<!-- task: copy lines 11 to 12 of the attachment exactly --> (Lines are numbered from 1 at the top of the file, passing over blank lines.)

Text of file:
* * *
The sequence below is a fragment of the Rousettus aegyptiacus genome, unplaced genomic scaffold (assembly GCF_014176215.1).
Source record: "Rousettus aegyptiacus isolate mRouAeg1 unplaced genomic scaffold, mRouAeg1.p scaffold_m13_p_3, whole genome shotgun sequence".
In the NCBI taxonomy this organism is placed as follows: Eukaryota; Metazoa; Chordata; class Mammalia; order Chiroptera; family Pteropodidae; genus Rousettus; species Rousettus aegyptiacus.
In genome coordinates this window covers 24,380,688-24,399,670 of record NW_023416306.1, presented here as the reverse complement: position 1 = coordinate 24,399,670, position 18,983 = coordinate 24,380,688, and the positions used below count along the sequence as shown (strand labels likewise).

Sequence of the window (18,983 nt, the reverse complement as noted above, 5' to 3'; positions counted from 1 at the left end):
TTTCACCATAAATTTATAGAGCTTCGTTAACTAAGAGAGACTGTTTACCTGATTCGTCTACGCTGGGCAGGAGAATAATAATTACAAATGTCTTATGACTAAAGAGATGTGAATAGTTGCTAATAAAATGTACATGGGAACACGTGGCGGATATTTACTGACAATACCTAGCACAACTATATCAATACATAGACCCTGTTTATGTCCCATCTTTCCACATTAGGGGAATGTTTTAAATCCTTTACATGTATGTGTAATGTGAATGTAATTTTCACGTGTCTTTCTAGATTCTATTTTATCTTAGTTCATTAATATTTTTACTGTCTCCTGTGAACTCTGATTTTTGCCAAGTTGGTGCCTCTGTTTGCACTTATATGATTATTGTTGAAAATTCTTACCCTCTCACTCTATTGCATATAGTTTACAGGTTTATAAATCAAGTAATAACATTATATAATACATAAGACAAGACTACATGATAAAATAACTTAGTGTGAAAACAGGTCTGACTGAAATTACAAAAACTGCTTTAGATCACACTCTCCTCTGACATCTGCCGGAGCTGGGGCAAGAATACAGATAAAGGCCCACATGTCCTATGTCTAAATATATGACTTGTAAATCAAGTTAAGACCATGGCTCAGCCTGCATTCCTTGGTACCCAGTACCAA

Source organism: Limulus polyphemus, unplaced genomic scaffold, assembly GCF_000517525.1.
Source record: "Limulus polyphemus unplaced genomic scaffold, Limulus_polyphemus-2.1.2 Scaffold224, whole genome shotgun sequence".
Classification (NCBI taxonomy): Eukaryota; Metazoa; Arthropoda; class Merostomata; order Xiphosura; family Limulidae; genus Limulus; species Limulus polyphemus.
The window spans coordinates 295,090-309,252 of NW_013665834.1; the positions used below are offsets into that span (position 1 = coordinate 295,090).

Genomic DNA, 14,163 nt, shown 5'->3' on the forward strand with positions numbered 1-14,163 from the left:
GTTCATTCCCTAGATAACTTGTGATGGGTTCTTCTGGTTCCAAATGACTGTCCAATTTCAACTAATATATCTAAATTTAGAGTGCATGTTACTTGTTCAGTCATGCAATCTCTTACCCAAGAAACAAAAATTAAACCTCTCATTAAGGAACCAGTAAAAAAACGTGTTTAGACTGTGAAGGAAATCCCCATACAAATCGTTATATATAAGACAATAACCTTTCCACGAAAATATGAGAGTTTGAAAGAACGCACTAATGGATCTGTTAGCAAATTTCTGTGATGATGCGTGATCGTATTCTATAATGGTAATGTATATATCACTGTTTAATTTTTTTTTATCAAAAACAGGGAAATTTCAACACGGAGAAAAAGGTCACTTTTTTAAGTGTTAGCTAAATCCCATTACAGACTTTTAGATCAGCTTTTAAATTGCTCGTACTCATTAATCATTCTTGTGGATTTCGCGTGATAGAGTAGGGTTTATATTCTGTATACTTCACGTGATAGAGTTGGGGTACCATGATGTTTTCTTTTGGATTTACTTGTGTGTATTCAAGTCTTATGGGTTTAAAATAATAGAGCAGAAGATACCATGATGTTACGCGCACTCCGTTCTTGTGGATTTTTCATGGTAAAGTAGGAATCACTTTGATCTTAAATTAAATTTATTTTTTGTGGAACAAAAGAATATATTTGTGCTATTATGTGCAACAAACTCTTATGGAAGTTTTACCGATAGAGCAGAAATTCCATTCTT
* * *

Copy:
Genomic DNA, 14,163 nt, shown 5'->3' on the forward strand with positions numbered 1-14,163 from the left:
GTTCATTCCCTAGATAACTTGTGATGGGTTCTTCTGGTTCCAAATGACTGTCCAATTTCAACTAATATATCTAAATTTAGAGTGCATGTTACTTGTTCAGTCATGCAATCTCTTACCCAAGAAACAAAAATTAAACCTCTCATTAAGGAACCAGTAAAAAAACGTGTTTAGACTGTGAAGGAAATCCCCATACAAATCGTTATATATAAGACAATAACCTTTCCACGAAAATATGAGAGTTTGAAAGAACGCACTAATGGATCTGTTAGCAAATTTCTGTGATGATGCGTGATCGTATTCTATAATGGTAATGTATATATCACTGTTTAATTTTTTTTTATCAAAAACAGGGAAATTTCAACACGGAGAAAAAGGTCACTTTTTTAAGTGTTAGCTAAATCCCATTACAGACTTTTAGATCAGCTTTTAAATTGCTCGTACTCATTAATCATTCTTGTGGATTTCGCGTGATAGAGTAGGGTTTATATTCTGTATACTTCACGTGATAGAGTTGGGGTACCATGATGTTTTCTTTTGGATTTACTTGTGTGTATTCAAGTCTTATGGGTTTAAAATAATAGAGCAGAAGATACCATGATGTTACGCGCACTCCGTTCTTGTGGATTTTTCATGGTAAAGTAGGAATCACTTTGATCTTAAATTAAATTTATTTTTTGTGGAACAAAAGAATATATTTGTGCTATTATGTGCAACAAACTCTTATGGAAGTTTTACCGATAGAGCAGAAATTCCATTCTT